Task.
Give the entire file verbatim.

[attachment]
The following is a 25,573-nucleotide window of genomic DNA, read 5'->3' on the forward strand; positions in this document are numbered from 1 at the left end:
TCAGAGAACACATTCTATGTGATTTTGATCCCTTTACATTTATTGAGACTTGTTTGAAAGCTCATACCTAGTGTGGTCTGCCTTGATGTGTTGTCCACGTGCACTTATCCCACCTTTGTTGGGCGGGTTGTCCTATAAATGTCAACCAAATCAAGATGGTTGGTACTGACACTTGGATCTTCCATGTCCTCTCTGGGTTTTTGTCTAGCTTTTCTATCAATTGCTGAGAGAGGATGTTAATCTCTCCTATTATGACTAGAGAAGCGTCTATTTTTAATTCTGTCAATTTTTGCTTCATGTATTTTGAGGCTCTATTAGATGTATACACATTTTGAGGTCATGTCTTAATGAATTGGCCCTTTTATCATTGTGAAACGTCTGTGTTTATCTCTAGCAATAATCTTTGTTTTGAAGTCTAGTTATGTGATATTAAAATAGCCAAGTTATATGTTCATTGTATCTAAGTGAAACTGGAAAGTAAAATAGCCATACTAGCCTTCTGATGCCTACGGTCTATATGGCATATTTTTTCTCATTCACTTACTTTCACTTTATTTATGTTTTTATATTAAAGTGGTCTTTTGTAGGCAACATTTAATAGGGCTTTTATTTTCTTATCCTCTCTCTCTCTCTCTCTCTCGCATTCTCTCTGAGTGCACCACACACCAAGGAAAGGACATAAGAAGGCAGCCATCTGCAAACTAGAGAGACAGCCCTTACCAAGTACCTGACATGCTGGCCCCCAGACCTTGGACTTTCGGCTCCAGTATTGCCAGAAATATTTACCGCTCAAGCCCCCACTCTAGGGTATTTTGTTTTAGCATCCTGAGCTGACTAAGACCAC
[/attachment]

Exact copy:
The following is a 25,573-nucleotide window of genomic DNA, read 5'->3' on the forward strand; positions in this document are numbered from 1 at the left end:
TCAGAGAACACATTCTATGTGATTTTGATCCCTTTACATTTATTGAGACTTGTTTGAAAGCTCATACCTAGTGTGGTCTGCCTTGATGTGTTGTCCACGTGCACTTATCCCACCTTTGTTGGGCGGGTTGTCCTATAAATGTCAACCAAATCAAGATGGTTGGTACTGACACTTGGATCTTCCATGTCCTCTCTGGGTTTTTGTCTAGCTTTTCTATCAATTGCTGAGAGAGGATGTTAATCTCTCCTATTATGACTAGAGAAGCGTCTATTTTTAATTCTGTCAATTTTTGCTTCATGTATTTTGAGGCTCTATTAGATGTATACACATTTTGAGGTCATGTCTTAATGAATTGGCCCTTTTATCATTGTGAAACGTCTGTGTTTATCTCTAGCAATAATCTTTGTTTTGAAGTCTAGTTATGTGATATTAAAATAGCCAAGTTATATGTTCATTGTATCTAAGTGAAACTGGAAAGTAAAATAGCCATACTAGCCTTCTGATGCCTACGGTCTATATGGCATATTTTTTCTCATTCACTTACTTTCACTTTATTTATGTTTTTATATTAAAGTGGTCTTTTGTAGGCAACATTTAATAGGGCTTTTATTTTCTTATCCTCTCTCTCTCTCTCTCTCTCGCATTCTCTCTGAGTGCACCACACACCAAGGAAAGGACATAAGAAGGCAGCCATCTGCAAACTAGAGAGACAGCCCTTACCAAGTACCTGACATGCTGGCCCCCAGACCTTGGACTTTCGGCTCCAGTATTGCCAGAAATATTTACCGCTCAAGCCCCCACTCTAGGGTATTTTGTTTTAGCATCCTGAGCTGACTAAGACCAC